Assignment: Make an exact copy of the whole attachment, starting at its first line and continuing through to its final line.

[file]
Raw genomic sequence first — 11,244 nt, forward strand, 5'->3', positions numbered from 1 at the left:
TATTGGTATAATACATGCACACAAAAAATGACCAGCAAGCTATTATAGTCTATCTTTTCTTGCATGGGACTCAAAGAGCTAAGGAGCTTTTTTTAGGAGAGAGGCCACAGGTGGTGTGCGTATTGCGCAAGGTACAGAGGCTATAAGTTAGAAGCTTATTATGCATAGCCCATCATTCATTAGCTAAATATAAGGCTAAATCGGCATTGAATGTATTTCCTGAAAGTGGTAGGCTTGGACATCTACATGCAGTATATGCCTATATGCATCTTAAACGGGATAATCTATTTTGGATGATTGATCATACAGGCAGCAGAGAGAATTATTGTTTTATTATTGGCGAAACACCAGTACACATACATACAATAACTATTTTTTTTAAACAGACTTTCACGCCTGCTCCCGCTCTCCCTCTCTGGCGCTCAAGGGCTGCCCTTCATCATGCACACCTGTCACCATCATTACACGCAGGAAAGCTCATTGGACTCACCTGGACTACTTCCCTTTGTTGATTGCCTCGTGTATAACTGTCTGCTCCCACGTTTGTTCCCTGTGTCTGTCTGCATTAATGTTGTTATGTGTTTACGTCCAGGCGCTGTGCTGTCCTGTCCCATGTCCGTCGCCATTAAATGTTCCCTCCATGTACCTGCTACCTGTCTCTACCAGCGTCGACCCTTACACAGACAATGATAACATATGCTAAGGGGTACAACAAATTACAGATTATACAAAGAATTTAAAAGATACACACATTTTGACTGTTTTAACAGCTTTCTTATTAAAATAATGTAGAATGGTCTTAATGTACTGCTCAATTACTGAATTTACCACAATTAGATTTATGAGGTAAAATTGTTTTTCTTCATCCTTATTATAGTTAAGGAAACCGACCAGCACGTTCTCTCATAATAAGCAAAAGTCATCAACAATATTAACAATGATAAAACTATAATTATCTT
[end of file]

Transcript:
Raw genomic sequence first — 11,244 nt, forward strand, 5'->3', positions numbered from 1 at the left:
TATTGGTATAATACATGCACACAAAAAATGACCAGCAAGCTATTATAGTCTATCTTTTCTTGCATGGGACTCAAAGAGCTAAGGAGCTTTTTTTAGGAGAGAGGCCACAGGTGGTGTGCGTATTGCGCAAGGTACAGAGGCTATAAGTTAGAAGCTTATTATGCATAGCCCATCATTCATTAGCTAAATATAAGGCTAAATCGGCATTGAATGTATTTCCTGAAAGTGGTAGGCTTGGACATCTACATGCAGTATATGCCTATATGCATCTTAAACGGGATAATCTATTTTGGATGATTGATCATACAGGCAGCAGAGAGAATTATTGTTTTATTATTGGCGAAACACCAGTACACATACATACAATAACTATTTTTTTTAAACAGACTTTCACGCCTGCTCCCGCTCTCCCTCTCTGGCGCTCAAGGGCTGCCCTTCATCATGCACACCTGTCACCATCATTACACGCAGGAAAGCTCATTGGACTCACCTGGACTACTTCCCTTTGTTGATTGCCTCGTGTATAACTGTCTGCTCCCACGTTTGTTCCCTGTGTCTGTCTGCATTAATGTTGTTATGTGTTTACGTCCAGGCGCTGTGCTGTCCTGTCCCATGTCCGTCGCCATTAAATGTTCCCTCCATGTACCTGCTACCTGTCTCTACCAGCGTCGACCCTTACACAGACAATGATAACATATGCTAAGGGGTACAACAAATTACAGATTATACAAAGAATTTAAAAGATACACACATTTTGACTGTTTTAACAGCTTTCTTATTAAAATAATGTAGAATGGTCTTAATGTACTGCTCAATTACTGAATTTACCACAATTAGATTTATGAGGTAAAATTGTTTTTCTTCATCCTTATTATAGTTAAGGAAACCGACCAGCACGTTCTCTCATAATAAGCAAAAGTCATCAACAATATTAACAATGATAAAACTATAATTATCTT